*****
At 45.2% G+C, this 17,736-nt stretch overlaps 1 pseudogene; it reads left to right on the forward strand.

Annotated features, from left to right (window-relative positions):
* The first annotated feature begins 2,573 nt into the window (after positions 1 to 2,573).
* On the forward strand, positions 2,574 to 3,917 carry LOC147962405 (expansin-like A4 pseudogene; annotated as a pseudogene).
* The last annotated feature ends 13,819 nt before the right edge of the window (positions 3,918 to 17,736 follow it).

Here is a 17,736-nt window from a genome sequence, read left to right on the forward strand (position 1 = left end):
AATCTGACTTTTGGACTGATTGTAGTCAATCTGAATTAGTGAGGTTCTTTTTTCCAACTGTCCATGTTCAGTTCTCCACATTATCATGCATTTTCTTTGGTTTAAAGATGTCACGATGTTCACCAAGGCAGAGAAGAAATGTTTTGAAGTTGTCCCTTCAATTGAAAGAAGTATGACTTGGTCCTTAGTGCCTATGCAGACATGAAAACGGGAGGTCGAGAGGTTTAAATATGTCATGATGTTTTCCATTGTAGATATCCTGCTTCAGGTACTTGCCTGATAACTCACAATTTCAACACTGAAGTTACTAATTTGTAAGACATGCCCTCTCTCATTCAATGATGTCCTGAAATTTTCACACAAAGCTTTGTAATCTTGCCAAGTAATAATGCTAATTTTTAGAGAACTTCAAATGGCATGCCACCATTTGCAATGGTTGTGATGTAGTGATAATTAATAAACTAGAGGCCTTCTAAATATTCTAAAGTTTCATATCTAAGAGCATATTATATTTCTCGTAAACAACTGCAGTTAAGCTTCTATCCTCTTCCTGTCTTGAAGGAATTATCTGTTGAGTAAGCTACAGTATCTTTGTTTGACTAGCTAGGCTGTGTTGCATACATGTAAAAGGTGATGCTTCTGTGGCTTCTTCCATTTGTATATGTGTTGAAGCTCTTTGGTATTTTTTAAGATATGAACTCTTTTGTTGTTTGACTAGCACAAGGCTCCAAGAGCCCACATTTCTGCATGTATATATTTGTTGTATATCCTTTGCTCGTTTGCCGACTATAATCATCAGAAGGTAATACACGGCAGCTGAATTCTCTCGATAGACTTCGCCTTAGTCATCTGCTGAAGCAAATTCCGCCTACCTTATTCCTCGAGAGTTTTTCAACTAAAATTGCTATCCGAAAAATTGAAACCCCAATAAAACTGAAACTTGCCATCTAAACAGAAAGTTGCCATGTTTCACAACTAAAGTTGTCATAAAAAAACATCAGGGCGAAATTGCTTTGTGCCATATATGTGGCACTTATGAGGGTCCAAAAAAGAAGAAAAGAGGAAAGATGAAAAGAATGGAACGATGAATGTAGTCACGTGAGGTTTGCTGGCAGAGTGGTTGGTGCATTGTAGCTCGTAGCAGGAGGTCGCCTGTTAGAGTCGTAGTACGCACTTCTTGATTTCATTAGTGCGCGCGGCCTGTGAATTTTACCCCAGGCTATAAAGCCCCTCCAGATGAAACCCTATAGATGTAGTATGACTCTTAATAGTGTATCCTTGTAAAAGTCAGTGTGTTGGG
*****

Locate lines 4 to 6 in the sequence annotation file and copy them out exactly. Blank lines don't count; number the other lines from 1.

* On the forward strand, positions 2,574 to 3,917 carry LOC147962405 (expansin-like A4 pseudogene; annotated as a pseudogene).
* The last annotated feature ends 13,819 nt before the right edge of the window (positions 3,918 to 17,736 follow it).

Here is a 17,736-nt window from a genome sequence, read left to right on the forward strand (position 1 = left end):